Rendering for Zaha Hadid's Wangjing Soho

Zaha Hadid design becomes first 'faked' building

Chinese developers 'pay homage' to Beijing's Wangjing Soho, and they're due to complete before the original

The downside of launching a successful product in China is that you'll inevitably see it pirated and put up for sale within weeks, sometimes even days. China's particular approach to copyright and counterfeiting has allowed iPads, iPhones and - in some cases - even entire fake Apple stores to proliferate, seemingly without hinderance, on city high streets. 

But where it was once just the baubles and decorations of the luxury goods market that sold for a pittance in shopping malls such as Beijing's Pearl Market, now it seems, some unscrupulous property developers may be beginning to fake buildings.

Der Speigel reports that an unauthorised 'copy' of Zaha Hadid's Wangjing Soho office and retail complex in Beijing is being built in Chongqing, the emerging mega city 1,000 miles south west of the capital. What's more, Chongqing's copy of this 521,265, 39 storey complex, dubbed Meiquan 22nd Century, could even be completed before the original is due to be finished, in 2014.

Satoshi Ohashi, Zaha Hadid Architects project director for the Beijing complex, explained to Der Spiegel, "it is possible that the Chongqing pirates got hold of some digital files or renderings of the project."

Yet You Yunting, a Shanghai-based lawyer who founded an online journal covering intellectual property issues, said China's copyright law includes protection for works of architecture. He has studied the 'copy' of the Hadid project, and says "The two versions of the complex are quite similar." He believes SOHO, the company that commissioned Hadid has a good chance of winning any litigation it might care to bring. However, he adds that even if it won it would be unlikely that the 'fake' Hadid would be pulled down, though compensation would be payable.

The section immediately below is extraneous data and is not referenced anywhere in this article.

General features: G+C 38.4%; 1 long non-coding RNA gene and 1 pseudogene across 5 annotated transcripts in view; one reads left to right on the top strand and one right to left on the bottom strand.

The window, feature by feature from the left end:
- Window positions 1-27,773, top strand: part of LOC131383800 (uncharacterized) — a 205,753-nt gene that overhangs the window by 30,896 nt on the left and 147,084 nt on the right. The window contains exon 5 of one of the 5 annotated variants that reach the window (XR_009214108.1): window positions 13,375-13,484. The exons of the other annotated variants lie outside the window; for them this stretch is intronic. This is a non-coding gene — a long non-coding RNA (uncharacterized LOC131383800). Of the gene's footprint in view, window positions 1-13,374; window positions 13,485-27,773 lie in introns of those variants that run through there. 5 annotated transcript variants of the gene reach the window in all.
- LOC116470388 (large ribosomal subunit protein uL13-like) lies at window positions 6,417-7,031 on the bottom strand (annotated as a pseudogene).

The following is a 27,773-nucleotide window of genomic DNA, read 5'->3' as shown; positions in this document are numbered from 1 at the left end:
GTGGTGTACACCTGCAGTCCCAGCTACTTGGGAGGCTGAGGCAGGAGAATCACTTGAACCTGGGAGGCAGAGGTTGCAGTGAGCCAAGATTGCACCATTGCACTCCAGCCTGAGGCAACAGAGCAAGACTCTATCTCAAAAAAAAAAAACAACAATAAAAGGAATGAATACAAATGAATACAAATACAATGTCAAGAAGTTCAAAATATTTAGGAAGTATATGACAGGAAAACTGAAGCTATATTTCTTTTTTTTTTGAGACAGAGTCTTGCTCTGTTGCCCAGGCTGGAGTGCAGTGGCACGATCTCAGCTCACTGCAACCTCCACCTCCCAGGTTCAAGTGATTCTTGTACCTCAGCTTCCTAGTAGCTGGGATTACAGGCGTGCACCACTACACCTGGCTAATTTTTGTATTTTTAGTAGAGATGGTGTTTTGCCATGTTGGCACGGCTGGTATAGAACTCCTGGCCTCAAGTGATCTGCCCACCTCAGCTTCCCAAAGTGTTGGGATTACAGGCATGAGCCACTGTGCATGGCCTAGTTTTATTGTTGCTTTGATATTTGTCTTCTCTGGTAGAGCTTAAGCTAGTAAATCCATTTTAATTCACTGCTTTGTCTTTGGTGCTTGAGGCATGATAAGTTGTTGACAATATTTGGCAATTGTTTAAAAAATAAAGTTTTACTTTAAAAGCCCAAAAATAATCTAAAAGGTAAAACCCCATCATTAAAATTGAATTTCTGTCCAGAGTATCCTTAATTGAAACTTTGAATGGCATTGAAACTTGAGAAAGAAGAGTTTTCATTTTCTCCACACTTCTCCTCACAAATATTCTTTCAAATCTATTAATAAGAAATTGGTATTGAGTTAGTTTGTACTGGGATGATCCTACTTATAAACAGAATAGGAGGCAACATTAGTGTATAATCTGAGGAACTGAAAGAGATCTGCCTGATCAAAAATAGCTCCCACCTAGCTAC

Left: Wangjing Soho; right: Meiquan 22nd Century
Left: Wangjing Soho; right: Meiquan 22nd Century

For their part, the developers of Meiquan 22nd Century, talking to The South China Morning Post, say their design is not a copy. But Hadid is not the first Westerner to see her architecture paid homage to in China. Last year, citizens of the Austrian town of Hallstatt were shocked to discover Chinese architects had photographed their homes and were building a doppelgänger version of the UNESCO World Heritage site in the south of the country. 

Der Spiegel suggests that world-class architects may not object to having their works ripped off. Hadid is quoted as saying, so long as her cloned buildings include some innovative new mutations then any copy "could be quite exciting".

Meanwhile, Rem Koolhaas has described China's planners as 'Photoshop designers'. The German publication reprints Koolhaas' suggestions that "Photoshop allows us to make collages of photographs," adding "Design today becomes as easy as Photoshop, even on the scale of a city."

Of course, as with other areas of creative endeavour, it's perhaps easier for the stars at the top to take a relaxed attitude towards copyright, having made their fortunes. But can today's graduates gain the kind commissions to become the Pritzker prizewinners of the future, if the developers of tomorrow's cities simply cut and paste their new developments? Or is architecture - like recorded music - another area of creative production many of us now expect to enjoy gratis? Let us know what you think below.

For more on this story, read both Der Speigel and The South China Morning Post's articles. And for some truly original thinking, take a look at our inimitable Phaidon Atlas of 21st Century World Architecture.